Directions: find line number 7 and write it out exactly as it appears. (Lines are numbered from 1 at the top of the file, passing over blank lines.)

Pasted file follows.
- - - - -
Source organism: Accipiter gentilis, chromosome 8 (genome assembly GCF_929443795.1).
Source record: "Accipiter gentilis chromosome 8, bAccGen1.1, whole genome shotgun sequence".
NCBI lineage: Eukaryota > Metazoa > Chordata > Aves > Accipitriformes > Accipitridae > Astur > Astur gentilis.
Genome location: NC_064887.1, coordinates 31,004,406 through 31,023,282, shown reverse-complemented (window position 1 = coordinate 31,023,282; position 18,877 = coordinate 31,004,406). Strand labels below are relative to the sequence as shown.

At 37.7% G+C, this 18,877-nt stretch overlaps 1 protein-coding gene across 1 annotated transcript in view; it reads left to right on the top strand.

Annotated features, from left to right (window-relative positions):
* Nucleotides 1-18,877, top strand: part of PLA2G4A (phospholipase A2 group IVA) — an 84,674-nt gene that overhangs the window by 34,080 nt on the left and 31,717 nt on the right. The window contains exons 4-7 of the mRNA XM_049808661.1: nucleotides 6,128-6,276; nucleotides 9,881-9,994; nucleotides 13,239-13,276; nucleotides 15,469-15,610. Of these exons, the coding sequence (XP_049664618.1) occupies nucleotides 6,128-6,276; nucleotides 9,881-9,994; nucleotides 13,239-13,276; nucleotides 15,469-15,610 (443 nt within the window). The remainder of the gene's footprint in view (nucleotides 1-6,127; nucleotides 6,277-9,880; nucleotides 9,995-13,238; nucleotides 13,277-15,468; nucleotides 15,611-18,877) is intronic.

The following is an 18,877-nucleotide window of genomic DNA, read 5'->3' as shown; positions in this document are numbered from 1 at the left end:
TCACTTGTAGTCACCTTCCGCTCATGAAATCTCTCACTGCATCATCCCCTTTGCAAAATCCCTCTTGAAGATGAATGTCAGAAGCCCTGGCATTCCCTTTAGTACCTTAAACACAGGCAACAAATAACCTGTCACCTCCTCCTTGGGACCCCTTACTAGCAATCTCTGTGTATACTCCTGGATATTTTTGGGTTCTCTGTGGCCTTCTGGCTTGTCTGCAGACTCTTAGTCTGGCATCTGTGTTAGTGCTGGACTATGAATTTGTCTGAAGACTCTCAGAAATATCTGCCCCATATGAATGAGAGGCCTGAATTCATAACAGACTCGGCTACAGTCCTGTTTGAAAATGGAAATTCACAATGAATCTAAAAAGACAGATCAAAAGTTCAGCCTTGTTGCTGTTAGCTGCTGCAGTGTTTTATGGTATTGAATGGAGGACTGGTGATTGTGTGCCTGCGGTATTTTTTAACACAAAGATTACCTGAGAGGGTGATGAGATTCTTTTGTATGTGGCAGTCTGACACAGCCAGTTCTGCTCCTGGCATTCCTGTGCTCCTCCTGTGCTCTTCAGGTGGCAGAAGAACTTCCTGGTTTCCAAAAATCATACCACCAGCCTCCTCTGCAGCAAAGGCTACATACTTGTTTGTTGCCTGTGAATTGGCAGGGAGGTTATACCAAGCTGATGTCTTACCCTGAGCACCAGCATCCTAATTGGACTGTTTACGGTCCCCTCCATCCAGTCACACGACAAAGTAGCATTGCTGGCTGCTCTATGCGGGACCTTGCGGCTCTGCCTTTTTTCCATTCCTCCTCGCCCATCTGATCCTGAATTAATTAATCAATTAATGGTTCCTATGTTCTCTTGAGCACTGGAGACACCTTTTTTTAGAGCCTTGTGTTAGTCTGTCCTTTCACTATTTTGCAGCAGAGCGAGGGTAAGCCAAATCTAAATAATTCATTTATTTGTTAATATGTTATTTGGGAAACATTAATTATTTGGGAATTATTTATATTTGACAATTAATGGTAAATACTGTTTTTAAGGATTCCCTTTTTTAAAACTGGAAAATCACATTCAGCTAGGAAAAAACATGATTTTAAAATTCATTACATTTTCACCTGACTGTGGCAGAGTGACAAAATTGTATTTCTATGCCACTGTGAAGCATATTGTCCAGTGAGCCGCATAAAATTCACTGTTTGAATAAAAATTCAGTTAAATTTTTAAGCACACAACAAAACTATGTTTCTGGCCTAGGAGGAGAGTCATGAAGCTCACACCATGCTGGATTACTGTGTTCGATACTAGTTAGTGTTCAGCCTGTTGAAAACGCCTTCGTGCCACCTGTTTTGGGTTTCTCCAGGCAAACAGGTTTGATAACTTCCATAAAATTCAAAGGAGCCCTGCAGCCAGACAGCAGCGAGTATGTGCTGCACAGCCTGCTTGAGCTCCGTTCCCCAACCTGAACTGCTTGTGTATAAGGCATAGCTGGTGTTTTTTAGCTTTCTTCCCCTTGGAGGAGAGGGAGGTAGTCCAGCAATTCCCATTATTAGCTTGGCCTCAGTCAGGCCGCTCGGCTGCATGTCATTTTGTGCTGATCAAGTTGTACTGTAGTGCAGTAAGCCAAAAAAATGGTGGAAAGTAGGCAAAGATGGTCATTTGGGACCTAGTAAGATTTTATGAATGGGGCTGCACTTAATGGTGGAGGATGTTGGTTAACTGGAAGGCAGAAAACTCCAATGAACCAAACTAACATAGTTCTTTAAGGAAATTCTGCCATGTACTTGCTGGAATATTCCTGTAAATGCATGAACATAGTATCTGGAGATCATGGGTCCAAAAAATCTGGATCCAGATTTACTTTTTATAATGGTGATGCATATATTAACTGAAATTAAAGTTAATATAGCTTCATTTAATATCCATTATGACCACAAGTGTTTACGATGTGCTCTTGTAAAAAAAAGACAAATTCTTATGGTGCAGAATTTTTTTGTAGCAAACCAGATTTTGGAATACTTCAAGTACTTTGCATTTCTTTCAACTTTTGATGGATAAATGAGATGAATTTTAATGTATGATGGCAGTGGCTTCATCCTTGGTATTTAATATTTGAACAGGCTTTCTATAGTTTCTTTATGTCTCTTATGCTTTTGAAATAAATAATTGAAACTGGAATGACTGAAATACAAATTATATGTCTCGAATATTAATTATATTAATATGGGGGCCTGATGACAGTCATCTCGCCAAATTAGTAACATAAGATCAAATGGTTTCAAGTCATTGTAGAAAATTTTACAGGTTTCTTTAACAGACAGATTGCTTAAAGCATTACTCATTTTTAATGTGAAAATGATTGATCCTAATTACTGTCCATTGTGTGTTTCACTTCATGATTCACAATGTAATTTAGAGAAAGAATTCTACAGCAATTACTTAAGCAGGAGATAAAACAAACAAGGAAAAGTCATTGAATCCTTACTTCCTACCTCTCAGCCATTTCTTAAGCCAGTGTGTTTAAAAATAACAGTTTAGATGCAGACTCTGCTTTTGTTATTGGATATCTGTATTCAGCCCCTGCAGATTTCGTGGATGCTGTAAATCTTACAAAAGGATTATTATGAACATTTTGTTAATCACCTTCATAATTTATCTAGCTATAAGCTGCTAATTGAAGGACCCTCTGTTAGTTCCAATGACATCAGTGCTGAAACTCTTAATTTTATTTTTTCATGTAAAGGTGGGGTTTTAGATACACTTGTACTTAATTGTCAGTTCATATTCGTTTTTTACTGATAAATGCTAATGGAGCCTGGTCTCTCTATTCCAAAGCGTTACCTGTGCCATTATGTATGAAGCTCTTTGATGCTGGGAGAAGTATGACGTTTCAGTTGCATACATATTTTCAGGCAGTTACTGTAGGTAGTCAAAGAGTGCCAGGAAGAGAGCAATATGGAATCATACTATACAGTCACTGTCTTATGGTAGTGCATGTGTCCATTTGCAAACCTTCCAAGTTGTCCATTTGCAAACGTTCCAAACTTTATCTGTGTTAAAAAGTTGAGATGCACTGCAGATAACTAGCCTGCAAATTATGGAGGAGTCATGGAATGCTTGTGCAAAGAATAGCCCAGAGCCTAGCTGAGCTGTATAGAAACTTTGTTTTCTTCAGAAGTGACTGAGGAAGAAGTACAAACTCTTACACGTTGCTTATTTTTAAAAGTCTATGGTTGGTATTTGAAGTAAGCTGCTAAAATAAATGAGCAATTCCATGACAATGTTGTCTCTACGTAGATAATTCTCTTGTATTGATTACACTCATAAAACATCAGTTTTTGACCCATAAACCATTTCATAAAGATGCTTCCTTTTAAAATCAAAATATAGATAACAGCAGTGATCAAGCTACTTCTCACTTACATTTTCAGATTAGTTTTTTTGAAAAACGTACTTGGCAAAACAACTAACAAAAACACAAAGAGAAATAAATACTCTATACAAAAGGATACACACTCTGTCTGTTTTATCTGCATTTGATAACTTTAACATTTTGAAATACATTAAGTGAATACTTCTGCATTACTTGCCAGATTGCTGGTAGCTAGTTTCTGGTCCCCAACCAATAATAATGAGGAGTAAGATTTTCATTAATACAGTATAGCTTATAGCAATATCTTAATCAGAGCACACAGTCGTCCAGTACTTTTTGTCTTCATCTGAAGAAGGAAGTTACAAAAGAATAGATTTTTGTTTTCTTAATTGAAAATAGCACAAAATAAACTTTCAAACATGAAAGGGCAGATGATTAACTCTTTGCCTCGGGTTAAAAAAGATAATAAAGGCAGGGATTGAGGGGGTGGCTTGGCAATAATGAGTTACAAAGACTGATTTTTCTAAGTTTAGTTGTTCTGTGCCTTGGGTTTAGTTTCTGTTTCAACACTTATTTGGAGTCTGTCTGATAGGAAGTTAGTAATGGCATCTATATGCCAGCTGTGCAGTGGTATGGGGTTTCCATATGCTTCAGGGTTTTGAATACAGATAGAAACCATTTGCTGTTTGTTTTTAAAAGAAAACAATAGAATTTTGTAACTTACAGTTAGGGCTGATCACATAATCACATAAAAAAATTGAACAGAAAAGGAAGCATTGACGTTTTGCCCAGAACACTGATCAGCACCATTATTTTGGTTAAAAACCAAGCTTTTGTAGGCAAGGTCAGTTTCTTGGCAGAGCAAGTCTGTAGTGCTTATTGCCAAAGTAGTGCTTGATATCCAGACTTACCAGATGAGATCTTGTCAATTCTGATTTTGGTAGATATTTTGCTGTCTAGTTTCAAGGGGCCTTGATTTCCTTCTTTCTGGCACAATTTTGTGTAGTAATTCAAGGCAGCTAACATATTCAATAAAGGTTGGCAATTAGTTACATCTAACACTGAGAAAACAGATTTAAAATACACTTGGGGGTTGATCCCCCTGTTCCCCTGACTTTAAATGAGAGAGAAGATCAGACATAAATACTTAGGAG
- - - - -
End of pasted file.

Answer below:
* Nucleotides 1-18,877, top strand: part of PLA2G4A (phospholipase A2 group IVA) — an 84,674-nt gene that overhangs the window by 34,080 nt on the left and 31,717 nt on the right. The window contains exons 4-7 of the mRNA XM_049808661.1: nucleotides 6,128-6,276; nucleotides 9,881-9,994; nucleotides 13,239-13,276; nucleotides 15,469-15,610. Of these exons, the coding sequence (XP_049664618.1) occupies nucleotides 6,128-6,276; nucleotides 9,881-9,994; nucleotides 13,239-13,276; nucleotides 15,469-15,610 (443 nt within the window). The remainder of the gene's footprint in view (nucleotides 1-6,127; nucleotides 6,277-9,880; nucleotides 9,995-13,238; nucleotides 13,277-15,468; nucleotides 15,611-18,877) is intronic.